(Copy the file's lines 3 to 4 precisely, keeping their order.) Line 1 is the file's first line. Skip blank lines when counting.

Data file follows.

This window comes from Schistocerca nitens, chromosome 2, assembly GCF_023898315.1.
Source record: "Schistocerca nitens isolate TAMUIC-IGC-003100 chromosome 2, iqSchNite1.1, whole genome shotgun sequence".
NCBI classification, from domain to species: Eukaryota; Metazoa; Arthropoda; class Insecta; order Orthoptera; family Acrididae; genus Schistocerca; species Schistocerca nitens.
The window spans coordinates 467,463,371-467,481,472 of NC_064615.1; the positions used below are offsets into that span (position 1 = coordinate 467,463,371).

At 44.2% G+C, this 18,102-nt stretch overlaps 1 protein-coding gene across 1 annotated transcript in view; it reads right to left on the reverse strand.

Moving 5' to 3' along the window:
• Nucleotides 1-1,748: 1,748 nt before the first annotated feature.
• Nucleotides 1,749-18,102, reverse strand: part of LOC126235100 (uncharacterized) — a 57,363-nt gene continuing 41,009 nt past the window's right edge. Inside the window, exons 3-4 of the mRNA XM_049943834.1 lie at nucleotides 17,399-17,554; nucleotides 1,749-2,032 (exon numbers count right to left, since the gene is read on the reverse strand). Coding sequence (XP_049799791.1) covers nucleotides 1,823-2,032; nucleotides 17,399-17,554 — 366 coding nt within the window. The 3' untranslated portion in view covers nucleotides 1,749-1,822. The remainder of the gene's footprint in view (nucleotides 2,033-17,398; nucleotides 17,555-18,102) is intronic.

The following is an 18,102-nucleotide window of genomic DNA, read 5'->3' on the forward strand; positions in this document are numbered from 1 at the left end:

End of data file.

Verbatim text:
NCBI classification, from domain to species: Eukaryota; Metazoa; Arthropoda; class Insecta; order Orthoptera; family Acrididae; genus Schistocerca; species Schistocerca nitens.
The window spans coordinates 467,463,371-467,481,472 of NC_064615.1; the positions used below are offsets into that span (position 1 = coordinate 467,463,371).